CRC Signs Climate Change Declaration

At its February meeting, the Christian Reformed Church’s Board of Trustees voted unanimously to sign a declaration on creation stewardship and climate change that was written last July by evangelical leaders from around the world at a meeting in Kenya.

It states that humans have not always been faithful stewards of creation and have harmed the earth through ignorance, neglect, arrogance, and greed, causing the current environmental crisis that is leading to climate change and a rise in global temperature.

Peter Vander Muelen, director of the CRC’s Office of Social Justice and Hunger Action, presented the declaration to the trustees. “This is not about policy, about mitigating climate change,” he said, “it’s about agreeing that it is happening and that humans have something to do with it.”

Vander Meulen said that making this a CRC priority is not about policy and legislation but education. “We need to wait for more reports before coming out with opinions on policy,” he said. “We need to take the rhetoric down and talk about the ethics of this.”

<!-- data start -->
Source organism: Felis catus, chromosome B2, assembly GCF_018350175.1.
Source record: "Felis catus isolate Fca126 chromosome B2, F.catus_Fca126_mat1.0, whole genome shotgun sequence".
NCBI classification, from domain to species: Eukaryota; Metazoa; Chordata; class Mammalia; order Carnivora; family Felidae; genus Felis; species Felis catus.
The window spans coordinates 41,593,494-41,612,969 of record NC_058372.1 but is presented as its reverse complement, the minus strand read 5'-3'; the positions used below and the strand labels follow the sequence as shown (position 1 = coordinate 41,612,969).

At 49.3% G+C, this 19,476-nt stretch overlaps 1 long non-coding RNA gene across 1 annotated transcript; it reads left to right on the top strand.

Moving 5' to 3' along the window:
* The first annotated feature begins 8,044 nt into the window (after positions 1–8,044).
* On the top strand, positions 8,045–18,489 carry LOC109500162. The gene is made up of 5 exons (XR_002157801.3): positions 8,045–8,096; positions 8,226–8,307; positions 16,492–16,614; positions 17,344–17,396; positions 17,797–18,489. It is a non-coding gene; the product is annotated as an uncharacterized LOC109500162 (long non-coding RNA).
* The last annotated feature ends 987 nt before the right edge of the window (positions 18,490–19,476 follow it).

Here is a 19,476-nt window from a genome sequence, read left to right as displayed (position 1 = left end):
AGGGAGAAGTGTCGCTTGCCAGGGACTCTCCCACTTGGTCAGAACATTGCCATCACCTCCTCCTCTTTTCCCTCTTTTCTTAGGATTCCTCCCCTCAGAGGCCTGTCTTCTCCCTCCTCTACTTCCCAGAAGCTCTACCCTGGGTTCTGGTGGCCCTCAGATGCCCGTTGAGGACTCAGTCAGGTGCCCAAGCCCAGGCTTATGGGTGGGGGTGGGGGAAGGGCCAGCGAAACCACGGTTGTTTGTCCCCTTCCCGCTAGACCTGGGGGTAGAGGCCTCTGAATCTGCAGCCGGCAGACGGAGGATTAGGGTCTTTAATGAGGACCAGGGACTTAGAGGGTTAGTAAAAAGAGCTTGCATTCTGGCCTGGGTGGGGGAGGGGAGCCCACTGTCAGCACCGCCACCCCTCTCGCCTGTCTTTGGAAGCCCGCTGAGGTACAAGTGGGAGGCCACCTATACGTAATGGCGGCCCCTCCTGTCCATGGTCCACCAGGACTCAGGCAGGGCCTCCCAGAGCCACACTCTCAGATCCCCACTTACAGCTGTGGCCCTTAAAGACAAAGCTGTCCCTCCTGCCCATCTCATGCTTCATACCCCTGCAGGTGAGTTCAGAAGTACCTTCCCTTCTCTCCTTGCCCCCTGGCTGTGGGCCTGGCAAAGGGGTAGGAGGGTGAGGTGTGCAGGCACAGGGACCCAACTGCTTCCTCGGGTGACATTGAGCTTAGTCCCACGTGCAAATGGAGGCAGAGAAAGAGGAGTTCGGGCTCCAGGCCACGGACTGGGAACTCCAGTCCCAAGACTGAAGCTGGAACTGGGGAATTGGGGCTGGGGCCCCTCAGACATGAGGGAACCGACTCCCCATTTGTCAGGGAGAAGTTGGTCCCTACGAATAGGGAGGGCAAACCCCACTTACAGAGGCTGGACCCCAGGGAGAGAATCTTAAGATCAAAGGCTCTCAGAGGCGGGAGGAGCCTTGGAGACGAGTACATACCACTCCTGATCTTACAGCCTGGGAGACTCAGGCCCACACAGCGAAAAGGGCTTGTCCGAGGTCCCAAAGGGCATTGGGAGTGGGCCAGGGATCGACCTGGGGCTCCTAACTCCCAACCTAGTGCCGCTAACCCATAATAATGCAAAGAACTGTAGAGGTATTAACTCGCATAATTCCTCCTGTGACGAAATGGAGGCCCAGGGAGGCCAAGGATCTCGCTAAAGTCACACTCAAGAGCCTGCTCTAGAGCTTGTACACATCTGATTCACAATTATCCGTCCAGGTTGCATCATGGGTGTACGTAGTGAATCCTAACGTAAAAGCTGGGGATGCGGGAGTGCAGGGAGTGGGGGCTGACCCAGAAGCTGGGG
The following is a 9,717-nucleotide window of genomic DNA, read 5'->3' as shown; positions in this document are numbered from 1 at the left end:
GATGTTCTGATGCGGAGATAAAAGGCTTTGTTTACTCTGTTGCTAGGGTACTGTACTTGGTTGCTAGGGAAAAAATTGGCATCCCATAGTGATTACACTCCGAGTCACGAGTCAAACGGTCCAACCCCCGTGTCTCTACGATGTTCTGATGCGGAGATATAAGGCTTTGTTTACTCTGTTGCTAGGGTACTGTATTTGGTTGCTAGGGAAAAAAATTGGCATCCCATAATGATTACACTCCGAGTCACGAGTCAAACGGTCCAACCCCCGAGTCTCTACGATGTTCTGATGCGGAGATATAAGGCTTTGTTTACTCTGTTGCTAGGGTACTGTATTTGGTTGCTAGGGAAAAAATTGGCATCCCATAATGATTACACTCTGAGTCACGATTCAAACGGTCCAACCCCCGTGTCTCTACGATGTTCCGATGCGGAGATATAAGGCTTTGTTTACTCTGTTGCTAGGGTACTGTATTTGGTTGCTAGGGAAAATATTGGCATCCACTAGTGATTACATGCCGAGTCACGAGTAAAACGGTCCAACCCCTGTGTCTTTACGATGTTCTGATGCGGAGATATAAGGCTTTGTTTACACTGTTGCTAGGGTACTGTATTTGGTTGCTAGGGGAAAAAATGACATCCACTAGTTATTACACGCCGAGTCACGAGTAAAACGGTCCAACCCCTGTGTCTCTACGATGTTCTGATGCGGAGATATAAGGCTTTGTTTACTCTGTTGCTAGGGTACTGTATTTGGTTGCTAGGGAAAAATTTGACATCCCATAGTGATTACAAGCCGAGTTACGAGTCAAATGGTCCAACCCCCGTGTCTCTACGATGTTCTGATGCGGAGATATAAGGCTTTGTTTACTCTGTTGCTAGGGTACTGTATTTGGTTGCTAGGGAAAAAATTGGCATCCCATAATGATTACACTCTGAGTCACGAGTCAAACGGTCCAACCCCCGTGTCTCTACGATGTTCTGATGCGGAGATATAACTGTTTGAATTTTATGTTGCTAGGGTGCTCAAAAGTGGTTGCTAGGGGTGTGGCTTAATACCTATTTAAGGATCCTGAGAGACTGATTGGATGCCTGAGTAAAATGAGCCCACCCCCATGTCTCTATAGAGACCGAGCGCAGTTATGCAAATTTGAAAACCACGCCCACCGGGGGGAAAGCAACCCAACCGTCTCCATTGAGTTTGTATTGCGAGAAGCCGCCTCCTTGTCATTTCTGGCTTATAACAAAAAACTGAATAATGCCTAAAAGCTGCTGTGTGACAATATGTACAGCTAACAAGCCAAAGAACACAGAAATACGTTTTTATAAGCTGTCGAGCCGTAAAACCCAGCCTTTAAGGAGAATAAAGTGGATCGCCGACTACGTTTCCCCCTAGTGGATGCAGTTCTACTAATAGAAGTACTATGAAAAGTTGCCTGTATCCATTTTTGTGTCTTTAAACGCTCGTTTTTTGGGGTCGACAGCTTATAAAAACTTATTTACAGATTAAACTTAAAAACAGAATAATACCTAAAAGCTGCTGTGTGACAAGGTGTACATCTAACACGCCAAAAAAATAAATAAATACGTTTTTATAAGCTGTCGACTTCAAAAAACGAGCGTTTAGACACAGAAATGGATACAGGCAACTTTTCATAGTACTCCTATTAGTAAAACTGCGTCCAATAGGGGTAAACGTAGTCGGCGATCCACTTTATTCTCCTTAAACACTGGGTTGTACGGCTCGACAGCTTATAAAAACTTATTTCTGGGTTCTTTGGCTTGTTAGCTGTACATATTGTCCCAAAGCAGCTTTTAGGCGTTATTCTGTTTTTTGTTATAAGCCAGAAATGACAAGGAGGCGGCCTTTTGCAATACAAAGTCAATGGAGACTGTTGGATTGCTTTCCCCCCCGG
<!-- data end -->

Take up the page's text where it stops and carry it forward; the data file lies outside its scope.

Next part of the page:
Some trustees worried about the fallout of signing the declaration. Trustee Rev. Dan Mouw said, “My concern is the CRC taking a precise stand on an issue so widely debated, with strong opinions. If we endorse this, we risk politicizing it even more.”

Vander Meulen pointed out that the declaration was drafted by 156 leaders of evangelicals from around the world, not just people in North America. “We have to read it in that context,” he said. “This is a moderate statement that reclaims the middle ground, without falling into the right or left ditch.”

Trustee Rev. Ken Boonstra agreed that the declaration is moderate. He quoted from the CRC’s own Contemporary Testimony, “Our World Belongs to God.”

 “We’ve already endorsed a document that laments our abuse of creation that has brought lasting damage to the world we’ve been given,” he said. “Now that is a dangerous declaration.”

Trustees endorsed the statement and agreed that it should be a denominational priority.

About the Author

Gayla Postma is news editor for The Banner.